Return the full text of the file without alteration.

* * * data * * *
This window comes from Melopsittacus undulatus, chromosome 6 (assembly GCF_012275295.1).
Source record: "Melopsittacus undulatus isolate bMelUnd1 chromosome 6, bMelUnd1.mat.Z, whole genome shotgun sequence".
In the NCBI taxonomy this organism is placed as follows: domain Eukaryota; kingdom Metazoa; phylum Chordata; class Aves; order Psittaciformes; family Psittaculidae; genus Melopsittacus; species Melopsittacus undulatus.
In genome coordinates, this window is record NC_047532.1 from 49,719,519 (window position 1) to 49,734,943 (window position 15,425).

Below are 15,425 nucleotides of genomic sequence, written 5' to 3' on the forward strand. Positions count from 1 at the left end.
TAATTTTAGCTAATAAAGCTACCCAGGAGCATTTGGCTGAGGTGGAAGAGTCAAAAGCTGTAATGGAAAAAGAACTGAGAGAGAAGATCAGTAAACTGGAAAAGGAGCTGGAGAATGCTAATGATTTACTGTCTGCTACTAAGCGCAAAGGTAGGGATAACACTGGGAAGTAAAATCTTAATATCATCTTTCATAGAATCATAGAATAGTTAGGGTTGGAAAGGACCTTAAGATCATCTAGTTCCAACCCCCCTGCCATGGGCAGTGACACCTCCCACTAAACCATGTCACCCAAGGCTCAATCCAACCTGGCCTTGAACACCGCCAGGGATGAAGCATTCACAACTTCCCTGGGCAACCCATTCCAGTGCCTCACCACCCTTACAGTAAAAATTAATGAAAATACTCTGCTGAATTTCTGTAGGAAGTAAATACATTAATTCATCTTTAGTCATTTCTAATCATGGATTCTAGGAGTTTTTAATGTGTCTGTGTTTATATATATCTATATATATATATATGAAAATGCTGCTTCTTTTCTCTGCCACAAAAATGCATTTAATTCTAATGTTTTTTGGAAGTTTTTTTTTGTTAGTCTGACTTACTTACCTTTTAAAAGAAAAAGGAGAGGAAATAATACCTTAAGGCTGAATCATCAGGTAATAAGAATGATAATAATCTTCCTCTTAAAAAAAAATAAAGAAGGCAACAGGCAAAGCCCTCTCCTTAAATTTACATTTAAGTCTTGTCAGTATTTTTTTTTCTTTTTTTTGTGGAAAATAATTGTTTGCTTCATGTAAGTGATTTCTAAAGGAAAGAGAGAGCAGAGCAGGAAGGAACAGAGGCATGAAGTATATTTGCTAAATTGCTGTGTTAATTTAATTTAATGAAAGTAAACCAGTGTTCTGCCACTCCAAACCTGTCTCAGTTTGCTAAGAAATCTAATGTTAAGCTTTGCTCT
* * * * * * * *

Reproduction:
This window comes from Melopsittacus undulatus, chromosome 6 (assembly GCF_012275295.1).
Source record: "Melopsittacus undulatus isolate bMelUnd1 chromosome 6, bMelUnd1.mat.Z, whole genome shotgun sequence".
In the NCBI taxonomy this organism is placed as follows: domain Eukaryota; kingdom Metazoa; phylum Chordata; class Aves; order Psittaciformes; family Psittaculidae; genus Melopsittacus; species Melopsittacus undulatus.
In genome coordinates, this window is record NC_047532.1 from 49,719,519 (window position 1) to 49,734,943 (window position 15,425).

Below are 15,425 nucleotides of genomic sequence, written 5' to 3' on the forward strand. Positions count from 1 at the left end.
TAATTTTAGCTAATAAAGCTACCCAGGAGCATTTGGCTGAGGTGGAAGAGTCAAAAGCTGTAATGGAAAAAGAACTGAGAGAGAAGATCAGTAAACTGGAAAAGGAGCTGGAGAATGCTAATGATTTACTGTCTGCTACTAAGCGCAAAGGTAGGGATAACACTGGGAAGTAAAATCTTAATATCATCTTTCATAGAATCATAGAATAGTTAGGGTTGGAAAGGACCTTAAGATCATCTAGTTCCAACCCCCCTGCCATGGGCAGTGACACCTCCCACTAAACCATGTCACCCAAGGCTCAATCCAACCTGGCCTTGAACACCGCCAGGGATGAAGCATTCACAACTTCCCTGGGCAACCCATTCCAGTGCCTCACCACCCTTACAGTAAAAATTAATGAAAATACTCTGCTGAATTTCTGTAGGAAGTAAATACATTAATTCATCTTTAGTCATTTCTAATCATGGATTCTAGGAGTTTTTAATGTGTCTGTGTTTATATATATCTATATATATATATATGAAAATGCTGCTTCTTTTCTCTGCCACAAAAATGCATTTAATTCTAATGTTTTTTGGAAGTTTTTTTTTGTTAGTCTGACTTACTTACCTTTTAAAAGAAAAAGGAGAGGAAATAATACCTTAAGGCTGAATCATCAGGTAATAAGAATGATAATAATCTTCCTCTTAAAAAAAAATAAAGAAGGCAACAGGCAAAGCCCTCTCCTTAAATTTACATTTAAGTCTTGTCAGTATTTTTTTTTCTTTTTTTTGTGGAAAATAATTGTTTGCTTCATGTAAGTGATTTCTAAAGGAAAGAGAGAGCAGAGCAGGAAGGAACAGAGGCATGAAGTATATTTGCTAAATTGCTGTGTTAATTTAATTTAATGAAAGTAAACCAGTGTTCTGCCACTCCAAACCTGTCTCAGTTTGCTAAGAAATCTAATGTTAAGCTTTGCTCT